Heavy lifting by SBI, others fail to do the trick for YES Bank

Despite the fall in CAR and a weak Q4, YES Bank's stock closed Thursday’s trade with gains of over 6 per cent and even got locked in the upper circuit twice during the day
YES Bank will be reckoned as the only bank to get a highly qualified audit report where its solvency and sustenance came under the hammer as its capital adequacy ratio (CAR) again dipped to 6.3 per cent, a few notches below the regulatory requirement of 7.15 per cent. In March, after notable players, such as State Bank of India, HDFC, and ICICI Bank, infused Rs 10,000 crore in the bank, YES Bank's CET-1 ratio had improved from 0.6 per cent in Q3, to 7.6 per cent.

Despite the fall in CAR and a weak Q4, YES Bank's stock closed Thursday’s trade with gains of over 6 per cent and even got locked in the upper circuit twice during the day, for reasons beyond comprehension.

 
Investors, however, should not take Thursday’s price move as a positive indicator. If any, the newly appointed chief executive officer, Prashant Kumar, is faced with similar challenges that his predecessor Ravneet Gill had -- stunted growth, mountainous bad loans, capital constraints, and inability to arrest the run on deposits.

The net interest income, which fell 31 per cent year-on-year (YoY) to Rs 1,274 crore in Q4, was far inadequate to absorb Rs 4,872 crore of provisioning cost. While provisioning for bad loans has come off significantly from December’s Rs 24,766 crore, it suggested the need for more stress recognition.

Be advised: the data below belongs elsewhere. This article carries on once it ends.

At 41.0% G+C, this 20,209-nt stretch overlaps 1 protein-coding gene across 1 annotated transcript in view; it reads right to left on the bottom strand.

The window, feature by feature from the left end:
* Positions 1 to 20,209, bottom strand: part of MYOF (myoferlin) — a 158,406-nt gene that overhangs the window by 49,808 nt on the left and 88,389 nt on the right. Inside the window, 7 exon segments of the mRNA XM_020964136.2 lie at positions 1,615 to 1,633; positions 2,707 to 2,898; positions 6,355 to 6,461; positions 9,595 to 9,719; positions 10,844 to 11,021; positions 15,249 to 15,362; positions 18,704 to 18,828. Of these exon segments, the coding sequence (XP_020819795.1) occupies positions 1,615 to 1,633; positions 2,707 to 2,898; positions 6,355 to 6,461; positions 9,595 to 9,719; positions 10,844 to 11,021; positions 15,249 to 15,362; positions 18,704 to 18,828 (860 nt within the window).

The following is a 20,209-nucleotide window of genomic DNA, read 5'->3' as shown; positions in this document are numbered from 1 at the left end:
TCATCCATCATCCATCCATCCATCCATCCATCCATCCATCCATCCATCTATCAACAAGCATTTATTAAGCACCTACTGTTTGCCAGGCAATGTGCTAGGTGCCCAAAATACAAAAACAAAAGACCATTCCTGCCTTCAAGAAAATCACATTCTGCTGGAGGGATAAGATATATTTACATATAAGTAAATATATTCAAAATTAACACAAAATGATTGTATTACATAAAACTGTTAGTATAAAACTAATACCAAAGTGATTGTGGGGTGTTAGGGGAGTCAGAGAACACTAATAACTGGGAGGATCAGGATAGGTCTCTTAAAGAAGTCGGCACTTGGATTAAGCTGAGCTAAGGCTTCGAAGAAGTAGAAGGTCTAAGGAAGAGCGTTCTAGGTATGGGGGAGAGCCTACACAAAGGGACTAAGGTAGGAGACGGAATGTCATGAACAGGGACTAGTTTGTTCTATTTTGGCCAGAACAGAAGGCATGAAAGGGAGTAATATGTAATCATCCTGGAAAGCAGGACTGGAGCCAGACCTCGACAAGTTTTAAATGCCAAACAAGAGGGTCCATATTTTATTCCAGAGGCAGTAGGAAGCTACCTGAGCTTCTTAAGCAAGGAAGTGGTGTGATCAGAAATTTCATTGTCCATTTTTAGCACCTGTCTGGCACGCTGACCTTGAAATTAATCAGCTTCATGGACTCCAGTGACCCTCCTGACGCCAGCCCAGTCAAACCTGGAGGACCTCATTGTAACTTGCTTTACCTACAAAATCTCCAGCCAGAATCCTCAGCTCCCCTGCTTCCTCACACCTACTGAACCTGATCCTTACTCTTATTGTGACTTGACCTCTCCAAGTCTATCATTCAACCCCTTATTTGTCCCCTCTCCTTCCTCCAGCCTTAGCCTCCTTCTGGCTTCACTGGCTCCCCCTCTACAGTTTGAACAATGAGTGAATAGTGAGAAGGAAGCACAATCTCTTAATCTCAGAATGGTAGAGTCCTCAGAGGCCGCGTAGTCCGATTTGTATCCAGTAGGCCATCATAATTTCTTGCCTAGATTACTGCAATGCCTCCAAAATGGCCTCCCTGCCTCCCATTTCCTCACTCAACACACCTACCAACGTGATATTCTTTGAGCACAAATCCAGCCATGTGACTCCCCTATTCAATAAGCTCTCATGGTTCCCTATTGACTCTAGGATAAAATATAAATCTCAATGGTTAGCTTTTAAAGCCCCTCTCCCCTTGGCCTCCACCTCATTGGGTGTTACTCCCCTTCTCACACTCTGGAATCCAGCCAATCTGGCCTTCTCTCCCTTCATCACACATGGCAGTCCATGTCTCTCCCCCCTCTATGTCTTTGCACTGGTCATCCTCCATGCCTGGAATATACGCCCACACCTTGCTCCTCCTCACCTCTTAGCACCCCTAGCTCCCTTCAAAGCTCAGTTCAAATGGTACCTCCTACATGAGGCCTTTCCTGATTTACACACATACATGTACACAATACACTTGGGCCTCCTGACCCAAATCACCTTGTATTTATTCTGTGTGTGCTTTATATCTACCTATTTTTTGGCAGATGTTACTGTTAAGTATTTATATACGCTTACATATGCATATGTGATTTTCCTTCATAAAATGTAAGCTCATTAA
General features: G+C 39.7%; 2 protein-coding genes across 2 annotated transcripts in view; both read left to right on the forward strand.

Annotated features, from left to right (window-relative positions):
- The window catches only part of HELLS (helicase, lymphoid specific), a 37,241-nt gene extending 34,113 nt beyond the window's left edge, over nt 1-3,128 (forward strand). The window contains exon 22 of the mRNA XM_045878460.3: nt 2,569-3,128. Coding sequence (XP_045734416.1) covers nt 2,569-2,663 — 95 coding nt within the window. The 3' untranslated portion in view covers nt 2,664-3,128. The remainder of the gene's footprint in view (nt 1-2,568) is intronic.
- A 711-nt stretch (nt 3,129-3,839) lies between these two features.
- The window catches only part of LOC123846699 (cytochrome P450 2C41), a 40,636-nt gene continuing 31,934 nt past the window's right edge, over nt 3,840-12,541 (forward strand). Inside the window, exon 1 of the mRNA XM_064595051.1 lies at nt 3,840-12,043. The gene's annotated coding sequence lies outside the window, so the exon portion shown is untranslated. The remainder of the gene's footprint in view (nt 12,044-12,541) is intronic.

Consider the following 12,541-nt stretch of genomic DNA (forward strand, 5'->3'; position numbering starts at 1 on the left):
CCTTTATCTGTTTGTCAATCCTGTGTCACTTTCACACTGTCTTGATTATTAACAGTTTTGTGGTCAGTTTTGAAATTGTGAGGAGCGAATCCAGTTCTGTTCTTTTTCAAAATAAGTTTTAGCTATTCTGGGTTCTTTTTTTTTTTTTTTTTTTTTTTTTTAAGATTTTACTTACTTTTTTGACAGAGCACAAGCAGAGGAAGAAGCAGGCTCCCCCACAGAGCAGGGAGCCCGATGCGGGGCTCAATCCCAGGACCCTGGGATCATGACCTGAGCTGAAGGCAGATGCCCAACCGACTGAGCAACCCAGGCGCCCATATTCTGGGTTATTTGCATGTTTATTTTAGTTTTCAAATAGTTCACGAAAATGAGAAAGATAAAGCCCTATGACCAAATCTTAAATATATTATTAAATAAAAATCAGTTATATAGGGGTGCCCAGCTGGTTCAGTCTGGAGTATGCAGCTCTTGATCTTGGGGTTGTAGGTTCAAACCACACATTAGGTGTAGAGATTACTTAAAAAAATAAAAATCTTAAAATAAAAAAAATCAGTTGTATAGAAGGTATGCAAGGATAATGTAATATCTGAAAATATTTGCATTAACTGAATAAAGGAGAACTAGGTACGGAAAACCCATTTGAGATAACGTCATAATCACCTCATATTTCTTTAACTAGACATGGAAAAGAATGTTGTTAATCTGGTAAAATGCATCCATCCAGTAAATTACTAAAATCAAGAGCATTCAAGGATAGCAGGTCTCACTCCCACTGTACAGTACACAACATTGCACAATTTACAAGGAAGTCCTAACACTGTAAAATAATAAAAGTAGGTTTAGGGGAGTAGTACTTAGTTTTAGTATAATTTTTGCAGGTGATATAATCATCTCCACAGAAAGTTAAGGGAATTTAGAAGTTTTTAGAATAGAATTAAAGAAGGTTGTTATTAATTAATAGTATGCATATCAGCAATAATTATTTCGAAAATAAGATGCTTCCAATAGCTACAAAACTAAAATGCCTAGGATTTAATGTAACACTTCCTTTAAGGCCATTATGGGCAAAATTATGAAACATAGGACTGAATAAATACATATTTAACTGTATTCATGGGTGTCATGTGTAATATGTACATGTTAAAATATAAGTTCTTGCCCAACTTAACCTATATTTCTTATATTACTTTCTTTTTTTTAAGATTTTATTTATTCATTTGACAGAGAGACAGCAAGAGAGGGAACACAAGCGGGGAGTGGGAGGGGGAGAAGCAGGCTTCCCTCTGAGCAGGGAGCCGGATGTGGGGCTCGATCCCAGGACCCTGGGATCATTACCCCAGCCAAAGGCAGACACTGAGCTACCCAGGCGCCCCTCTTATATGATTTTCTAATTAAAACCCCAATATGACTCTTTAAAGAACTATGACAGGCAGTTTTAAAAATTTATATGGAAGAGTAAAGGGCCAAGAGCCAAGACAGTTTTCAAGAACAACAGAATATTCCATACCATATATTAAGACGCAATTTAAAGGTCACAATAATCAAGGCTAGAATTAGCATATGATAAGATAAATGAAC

The gross non-performing assets (NPA) ratio stood at 16.8 per cent, 200 basis points lower sequentially. The silver lining is the slippage ratio, or loans turning bad, halving to 5.74 per cent in Q4, indicating the new management may have been accurate in identifying stress. That said, the management said the current operating condition may see the slippage ratio increase to 8-9 per cent in FY21 (earlier projection was 5 per cent), thereby eating into capital.

What’s equally concerning is the run on deposits. SBI's lending support may not have helped YES Bank. Q4 marked the third consecutive quarter of deposit outflow; down 36 per cent sequentially to Rs 1.05 trillion. The share of low-cost current account–savings account (CASA) deposits plunging to 26.6 per cent positions YES Bank unfavourably among peers.

In all, as the auditors mentioned, comfort on the YES Bank stock hinges on Kumar's ability to bring in Rs 15,000 crore of capital quickly. Analysts at Credit Suisse say increased uncertainty in the current environment adds to risk aversion, and liquidity will remain a challenge for smaller private banks.

 
Until then, investors should avoid buying the stock.


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